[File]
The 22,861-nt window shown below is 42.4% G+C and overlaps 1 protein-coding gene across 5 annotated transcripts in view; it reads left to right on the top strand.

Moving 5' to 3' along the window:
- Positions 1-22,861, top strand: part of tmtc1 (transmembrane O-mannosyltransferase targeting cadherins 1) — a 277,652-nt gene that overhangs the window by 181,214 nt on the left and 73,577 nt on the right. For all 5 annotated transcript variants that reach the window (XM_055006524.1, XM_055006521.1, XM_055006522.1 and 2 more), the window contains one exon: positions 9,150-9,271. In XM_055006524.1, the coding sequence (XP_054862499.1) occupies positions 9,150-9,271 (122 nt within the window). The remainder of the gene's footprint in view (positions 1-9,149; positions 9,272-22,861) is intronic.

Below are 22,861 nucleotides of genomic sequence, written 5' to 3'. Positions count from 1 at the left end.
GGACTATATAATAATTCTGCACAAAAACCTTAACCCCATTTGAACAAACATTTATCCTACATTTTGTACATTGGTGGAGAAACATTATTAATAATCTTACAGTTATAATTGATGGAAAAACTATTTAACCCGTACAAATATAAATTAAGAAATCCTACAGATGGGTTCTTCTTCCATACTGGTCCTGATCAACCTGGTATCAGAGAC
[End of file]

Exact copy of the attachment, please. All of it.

The 22,861-nt window shown below is 42.4% G+C and overlaps 1 protein-coding gene across 5 annotated transcripts in view; it reads left to right on the top strand.

Moving 5' to 3' along the window:
- Positions 1-22,861, top strand: part of tmtc1 (transmembrane O-mannosyltransferase targeting cadherins 1) — a 277,652-nt gene that overhangs the window by 181,214 nt on the left and 73,577 nt on the right. For all 5 annotated transcript variants that reach the window (XM_055006524.1, XM_055006521.1, XM_055006522.1 and 2 more), the window contains one exon: positions 9,150-9,271. In XM_055006524.1, the coding sequence (XP_054862499.1) occupies positions 9,150-9,271 (122 nt within the window). The remainder of the gene's footprint in view (positions 1-9,149; positions 9,272-22,861) is intronic.

Below are 22,861 nucleotides of genomic sequence, written 5' to 3'. Positions count from 1 at the left end.
GGACTATATAATAATTCTGCACAAAAACCTTAACCCCATTTGAACAAACATTTATCCTACATTTTGTACATTGGTGGAGAAACATTATTAATAATCTTACAGTTATAATTGATGGAAAAACTATTTAACCCGTACAAATATAAATTAAGAAATCCTACAGATGGGTTCTTCTTCCATACTGGTCCTGATCAACCTGGTATCAGAGAC